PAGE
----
I also have one serving plate (10″) with a metal handle, and another two-tiered plate (7 1/2″ and 6″) with metal joiner and handle.  I understand that these were novelty pieces and not really part of the dinnerware line.  Are they worth anything?

Lastly, my parents apparently were saving money when they bought 14 beige fleck small bowls (5″) to use with the Pepe dinnerware. I assume they are not worth much, but I thought I’d ask.

Oh yes, and I have a Red Wing art pottery vase, 3-handled, 8″high, 5″ diameter at the top and 3 1/2″ diameter at the bottom, blue with a pink interior.  As best I can make out the number 1167 is on the bottom above the Red Wing indentation.  This would not be for sale, but I am curious about its value.

Thank you so much for taking the time to answer these questions!



Thank you for taking the time to look through our archive our questions. Here the pieces that you inquired about.

Pepe salt and pepper  $20
Pepe butter dish $30-40
Lute Song ashtray $15-20
Tampico butter dish lid  $5 without the base
Lute Song ashtray $15-20
Turtle Dove salt and pepper $40-50
Magnolia spoon rest $50-60
Zinnia spoon rest $70-80
Merrileaf ashtray $15-20
Pompeii ashtrays $15-20 each
Hearthside cereal bowls:  $10-15 each

Lunch Hour or Test Plate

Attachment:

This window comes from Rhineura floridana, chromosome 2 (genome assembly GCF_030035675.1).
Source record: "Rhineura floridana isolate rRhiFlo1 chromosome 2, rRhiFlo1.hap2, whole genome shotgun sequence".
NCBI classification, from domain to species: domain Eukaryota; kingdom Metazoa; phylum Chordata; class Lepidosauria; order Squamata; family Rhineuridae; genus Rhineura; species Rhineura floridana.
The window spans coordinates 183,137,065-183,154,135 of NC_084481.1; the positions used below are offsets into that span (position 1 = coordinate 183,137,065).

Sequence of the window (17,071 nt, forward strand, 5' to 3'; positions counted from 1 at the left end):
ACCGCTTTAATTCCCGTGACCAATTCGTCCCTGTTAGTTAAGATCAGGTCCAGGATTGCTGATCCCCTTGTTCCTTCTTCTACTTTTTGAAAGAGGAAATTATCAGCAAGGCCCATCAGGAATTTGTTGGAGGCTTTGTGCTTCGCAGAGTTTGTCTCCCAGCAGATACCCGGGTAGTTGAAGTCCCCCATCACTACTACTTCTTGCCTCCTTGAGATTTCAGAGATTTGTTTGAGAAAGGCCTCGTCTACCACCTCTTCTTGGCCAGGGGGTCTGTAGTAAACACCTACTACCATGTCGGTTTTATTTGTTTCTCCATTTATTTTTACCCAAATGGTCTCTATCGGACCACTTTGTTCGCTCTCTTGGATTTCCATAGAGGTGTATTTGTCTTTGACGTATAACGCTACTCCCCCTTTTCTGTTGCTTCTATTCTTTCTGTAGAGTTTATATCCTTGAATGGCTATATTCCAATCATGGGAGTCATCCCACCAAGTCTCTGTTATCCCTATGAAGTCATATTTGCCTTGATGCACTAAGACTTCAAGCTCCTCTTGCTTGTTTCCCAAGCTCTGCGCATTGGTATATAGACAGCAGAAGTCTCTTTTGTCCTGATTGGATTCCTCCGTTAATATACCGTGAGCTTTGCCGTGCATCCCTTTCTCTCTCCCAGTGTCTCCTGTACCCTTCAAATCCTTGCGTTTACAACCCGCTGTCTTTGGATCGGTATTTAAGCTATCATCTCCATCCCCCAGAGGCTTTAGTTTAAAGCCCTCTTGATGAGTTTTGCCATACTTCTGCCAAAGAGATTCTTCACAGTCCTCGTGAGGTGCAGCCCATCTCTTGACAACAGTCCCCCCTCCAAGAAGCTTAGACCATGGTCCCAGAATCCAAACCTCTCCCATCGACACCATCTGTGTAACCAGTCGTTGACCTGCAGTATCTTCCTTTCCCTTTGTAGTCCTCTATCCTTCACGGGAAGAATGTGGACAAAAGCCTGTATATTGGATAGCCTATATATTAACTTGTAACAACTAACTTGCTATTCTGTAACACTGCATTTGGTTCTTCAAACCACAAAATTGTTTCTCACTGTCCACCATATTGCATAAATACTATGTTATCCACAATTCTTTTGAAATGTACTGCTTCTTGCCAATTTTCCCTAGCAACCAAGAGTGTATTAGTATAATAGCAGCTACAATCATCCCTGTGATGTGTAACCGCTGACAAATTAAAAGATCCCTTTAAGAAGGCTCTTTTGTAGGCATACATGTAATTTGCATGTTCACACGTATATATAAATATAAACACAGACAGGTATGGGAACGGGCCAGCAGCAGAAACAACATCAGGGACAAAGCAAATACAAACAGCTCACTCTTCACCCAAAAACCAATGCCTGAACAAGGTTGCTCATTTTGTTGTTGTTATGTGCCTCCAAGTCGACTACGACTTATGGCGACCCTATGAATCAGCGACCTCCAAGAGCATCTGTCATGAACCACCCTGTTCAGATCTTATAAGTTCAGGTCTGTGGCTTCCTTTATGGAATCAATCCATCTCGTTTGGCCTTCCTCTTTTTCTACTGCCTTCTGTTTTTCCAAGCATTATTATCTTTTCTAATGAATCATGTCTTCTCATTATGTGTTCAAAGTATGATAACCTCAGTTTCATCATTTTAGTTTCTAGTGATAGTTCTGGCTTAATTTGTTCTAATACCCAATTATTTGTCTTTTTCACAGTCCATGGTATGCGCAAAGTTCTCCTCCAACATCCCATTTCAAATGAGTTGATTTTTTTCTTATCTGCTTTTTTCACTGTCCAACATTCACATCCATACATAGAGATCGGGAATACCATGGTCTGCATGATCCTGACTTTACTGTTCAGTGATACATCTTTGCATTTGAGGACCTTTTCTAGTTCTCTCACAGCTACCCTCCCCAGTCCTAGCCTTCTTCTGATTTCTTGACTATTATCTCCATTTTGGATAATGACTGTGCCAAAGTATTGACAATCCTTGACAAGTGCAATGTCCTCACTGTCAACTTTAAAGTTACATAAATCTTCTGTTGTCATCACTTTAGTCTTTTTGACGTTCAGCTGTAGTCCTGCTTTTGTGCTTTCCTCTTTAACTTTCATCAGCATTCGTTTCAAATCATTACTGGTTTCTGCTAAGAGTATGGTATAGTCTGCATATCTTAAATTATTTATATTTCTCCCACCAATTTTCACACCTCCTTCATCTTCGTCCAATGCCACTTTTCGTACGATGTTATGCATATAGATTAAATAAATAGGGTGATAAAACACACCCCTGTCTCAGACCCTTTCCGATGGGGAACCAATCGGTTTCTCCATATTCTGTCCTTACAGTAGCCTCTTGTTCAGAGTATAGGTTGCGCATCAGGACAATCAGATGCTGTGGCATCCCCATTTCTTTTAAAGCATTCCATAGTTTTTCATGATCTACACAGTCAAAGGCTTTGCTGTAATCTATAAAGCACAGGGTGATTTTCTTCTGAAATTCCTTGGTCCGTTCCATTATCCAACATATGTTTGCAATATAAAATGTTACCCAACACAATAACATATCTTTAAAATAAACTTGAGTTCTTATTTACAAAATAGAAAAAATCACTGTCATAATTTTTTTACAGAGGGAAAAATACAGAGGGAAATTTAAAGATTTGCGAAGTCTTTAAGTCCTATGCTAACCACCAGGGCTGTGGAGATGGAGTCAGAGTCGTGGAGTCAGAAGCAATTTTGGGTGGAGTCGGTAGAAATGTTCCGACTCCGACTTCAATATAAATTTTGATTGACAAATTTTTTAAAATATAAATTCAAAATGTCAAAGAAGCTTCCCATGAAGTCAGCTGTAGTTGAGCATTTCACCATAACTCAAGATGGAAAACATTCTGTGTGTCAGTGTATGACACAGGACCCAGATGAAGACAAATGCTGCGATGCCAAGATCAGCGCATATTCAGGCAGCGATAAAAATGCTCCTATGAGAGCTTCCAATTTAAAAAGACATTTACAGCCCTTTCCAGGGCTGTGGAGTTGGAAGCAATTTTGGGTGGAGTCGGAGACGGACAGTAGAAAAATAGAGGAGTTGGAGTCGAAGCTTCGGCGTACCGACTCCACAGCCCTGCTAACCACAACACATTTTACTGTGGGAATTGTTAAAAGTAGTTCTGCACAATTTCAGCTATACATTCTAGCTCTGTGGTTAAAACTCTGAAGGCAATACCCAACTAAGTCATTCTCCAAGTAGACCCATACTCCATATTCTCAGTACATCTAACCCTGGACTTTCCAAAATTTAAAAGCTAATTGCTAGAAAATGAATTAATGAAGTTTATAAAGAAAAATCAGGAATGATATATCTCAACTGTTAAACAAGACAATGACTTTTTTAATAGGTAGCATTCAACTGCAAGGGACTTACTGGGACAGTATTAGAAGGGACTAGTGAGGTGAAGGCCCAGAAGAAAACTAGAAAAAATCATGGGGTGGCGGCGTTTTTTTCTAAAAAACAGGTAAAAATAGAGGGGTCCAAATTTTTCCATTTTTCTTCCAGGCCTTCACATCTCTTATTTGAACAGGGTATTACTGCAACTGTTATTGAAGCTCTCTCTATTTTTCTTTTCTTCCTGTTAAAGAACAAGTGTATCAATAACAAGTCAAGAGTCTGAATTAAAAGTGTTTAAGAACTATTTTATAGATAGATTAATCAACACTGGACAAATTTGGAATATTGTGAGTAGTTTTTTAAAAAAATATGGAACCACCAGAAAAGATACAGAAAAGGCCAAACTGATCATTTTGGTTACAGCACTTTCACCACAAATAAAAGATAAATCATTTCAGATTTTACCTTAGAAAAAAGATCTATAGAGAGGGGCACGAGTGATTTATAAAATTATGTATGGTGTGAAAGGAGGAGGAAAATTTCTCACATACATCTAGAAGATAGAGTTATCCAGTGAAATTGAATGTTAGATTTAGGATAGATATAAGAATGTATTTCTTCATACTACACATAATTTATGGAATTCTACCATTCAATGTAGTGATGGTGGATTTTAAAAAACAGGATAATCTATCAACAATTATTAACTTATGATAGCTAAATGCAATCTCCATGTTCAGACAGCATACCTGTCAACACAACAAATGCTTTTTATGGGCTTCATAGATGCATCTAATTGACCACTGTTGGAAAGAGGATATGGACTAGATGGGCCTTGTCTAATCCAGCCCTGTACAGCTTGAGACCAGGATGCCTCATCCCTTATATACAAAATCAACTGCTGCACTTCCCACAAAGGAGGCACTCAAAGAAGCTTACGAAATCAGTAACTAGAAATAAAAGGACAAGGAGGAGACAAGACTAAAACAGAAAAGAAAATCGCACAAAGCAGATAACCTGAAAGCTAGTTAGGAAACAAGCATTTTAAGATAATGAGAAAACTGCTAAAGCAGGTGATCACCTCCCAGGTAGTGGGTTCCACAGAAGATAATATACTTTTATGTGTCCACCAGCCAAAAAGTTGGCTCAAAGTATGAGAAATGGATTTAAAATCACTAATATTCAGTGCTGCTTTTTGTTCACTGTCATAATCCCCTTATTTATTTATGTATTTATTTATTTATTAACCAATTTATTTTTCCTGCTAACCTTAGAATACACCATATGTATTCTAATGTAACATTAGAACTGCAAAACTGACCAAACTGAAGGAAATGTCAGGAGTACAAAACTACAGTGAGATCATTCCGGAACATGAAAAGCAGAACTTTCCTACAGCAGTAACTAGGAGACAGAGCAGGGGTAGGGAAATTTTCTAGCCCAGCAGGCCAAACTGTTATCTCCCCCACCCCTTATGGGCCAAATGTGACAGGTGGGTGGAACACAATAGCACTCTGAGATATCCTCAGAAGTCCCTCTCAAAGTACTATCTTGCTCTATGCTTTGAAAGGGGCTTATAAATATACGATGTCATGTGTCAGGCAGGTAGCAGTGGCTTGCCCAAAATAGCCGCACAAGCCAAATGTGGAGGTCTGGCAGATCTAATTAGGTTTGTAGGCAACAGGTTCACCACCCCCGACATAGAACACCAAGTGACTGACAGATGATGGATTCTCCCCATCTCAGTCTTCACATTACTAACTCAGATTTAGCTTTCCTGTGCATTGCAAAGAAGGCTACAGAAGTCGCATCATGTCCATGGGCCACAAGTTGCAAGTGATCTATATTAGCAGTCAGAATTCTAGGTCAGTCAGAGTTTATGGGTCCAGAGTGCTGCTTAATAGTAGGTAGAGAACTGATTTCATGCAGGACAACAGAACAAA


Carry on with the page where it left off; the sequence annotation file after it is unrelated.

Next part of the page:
Hello, dear Red Wing experts. I bought recently the Red Wing plate which seems old. I could not find anything about it on internet. Could you, please, tell me how old is it? How much it costs? Thank you, Olga


The plate in the photo is not a standard Red Wing production item.  Most likely it is a “lunch hour” piece made by a pottery worker for personal use.  It could also be a test piece for a potential new pattern that was not put into production.  The pinkish-red Red Wing ink stamp was used from 1950 to 1957.  Are there any other markings on the bottom of the plate?  The plate shape appears to be from the Provincial line but the photo is too small to be certain.  A photo of the entire bottom of the plate would also be helpful.

Red Wing lunch hour and test plates are unique pieces and can have significant value.  The value depends on condition of the plate, quality of the artwork, whether or not the artwork is interesting, and markings on the bottom of the plate.  Lunch hour pieces were usually signed or initialed by the artist on the bottom.  Some were made as gifts and have the recipient’s name or a phrase such as “Happy Mother’s Day” on the bottom.  Test pieces are often marked with glaze codes on the bottom.

From what I can tell this plate appears to be in good condition. I would give this plate a value of at least $500, possibly more depending on the presence of additional markings.  Cracks, chips, staining and other flaws will reduce the value significantly.  This is a very desirable piece!




RWCS Welcome Callicoat and Tagliapietra to organization’s Hall of Fame

Longtime RWCS Members Sue Jones Tagliapietra and Wendy Callicoat were inducted into the RWCS Hall of Fame during the Annual Business meeting Friday, July 10, 2015 at the RWCS Convention in Red Wing, MN. The two founded the KidsView educational program in 1999 and together created a program that has encouraged hundreds of children to develop an appreciation of Red Wing’s clay industry.

Wendy Callicoat – 2015

Wendy Callicoat of Seneca, Missouri, Red Wing Collectors Society Member #7961, has made significant contributions to the Red Wing Collectors Society. Wendy is hereby inducted into the Red Wing Collectors Society Hall of Fame this 10th day of July, 2015 in recognition of these lifetime achievements: